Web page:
State Senate passes education measure with eye on federal grants
Despite opposition from powerful teachers unions, the state Senate today approved a measure to make California more competitive for billions of dollars in federal education grants.
The measure, which now goes to the Assembly, would allow students at poor-performing schools to transfer to campuses in other districts, and would also create a group to study a lifting of the cap on the number of charter schools in the state.
SB X5 1 also would repeal a law prohibiting the use of data on teacher performance and student achievement for the purpose of evaluating and making employment decisions on teachers. The bill would require students' parents and teachers be notified if their schools are identified by the state as among the worst-performing 5% of campuses. Operations at those schools would have to be overhauled.
The bill, by state Sen. Gloria Romero (D-Los Angeles) and Sen. Bob Huff (R-Diamond Bar), is intended to make California more competitive for $4.35 billion in federal education grants being offered to states that adopt plans to improve school performance.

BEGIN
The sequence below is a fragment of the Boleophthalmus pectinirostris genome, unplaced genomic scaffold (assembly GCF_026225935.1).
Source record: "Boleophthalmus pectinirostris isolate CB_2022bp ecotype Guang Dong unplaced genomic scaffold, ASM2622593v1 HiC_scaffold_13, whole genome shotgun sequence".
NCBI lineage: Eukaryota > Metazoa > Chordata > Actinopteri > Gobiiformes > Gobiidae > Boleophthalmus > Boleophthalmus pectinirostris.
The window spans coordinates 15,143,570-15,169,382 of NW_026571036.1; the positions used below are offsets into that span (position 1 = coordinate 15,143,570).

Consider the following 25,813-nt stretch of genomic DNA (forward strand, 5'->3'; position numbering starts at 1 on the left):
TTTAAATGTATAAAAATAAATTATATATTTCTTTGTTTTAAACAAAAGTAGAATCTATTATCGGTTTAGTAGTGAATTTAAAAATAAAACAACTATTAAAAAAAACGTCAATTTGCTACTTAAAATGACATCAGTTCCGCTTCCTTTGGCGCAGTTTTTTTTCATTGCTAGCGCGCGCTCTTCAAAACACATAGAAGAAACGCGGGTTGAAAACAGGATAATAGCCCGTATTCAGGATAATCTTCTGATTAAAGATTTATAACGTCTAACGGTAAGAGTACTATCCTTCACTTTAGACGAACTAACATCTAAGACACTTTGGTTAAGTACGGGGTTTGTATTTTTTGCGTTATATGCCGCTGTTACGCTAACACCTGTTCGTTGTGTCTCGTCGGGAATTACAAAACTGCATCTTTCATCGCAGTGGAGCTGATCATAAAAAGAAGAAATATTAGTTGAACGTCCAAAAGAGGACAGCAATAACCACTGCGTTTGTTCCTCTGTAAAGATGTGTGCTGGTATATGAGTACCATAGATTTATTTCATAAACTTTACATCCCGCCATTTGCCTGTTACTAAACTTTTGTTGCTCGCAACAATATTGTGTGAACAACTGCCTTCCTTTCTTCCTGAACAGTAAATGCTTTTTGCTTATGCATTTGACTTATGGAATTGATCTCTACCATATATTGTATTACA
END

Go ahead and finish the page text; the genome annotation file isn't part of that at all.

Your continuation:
“The Senate’s action takes us one step closer toward an historic victory for California’s schools,” said Gov. Arnold Schwarzenegger, who added that "we must do everything in our power improve our schools and secure additional funding from President Obama’s multibillion-dollar national education funding competition.’’
The California Teachers Assn. and United Teachers of Los Angeles said they opposed the bill partly because of the potential cost of the changes and because the federal funds would be a one-time grant.
The group also thinks it is premature to adopt the changes before the federal government finalizes the standards by which grant applications will be judged, CTA spokesman Frank Wells said.
-- Patrick McGreevy in Sacramento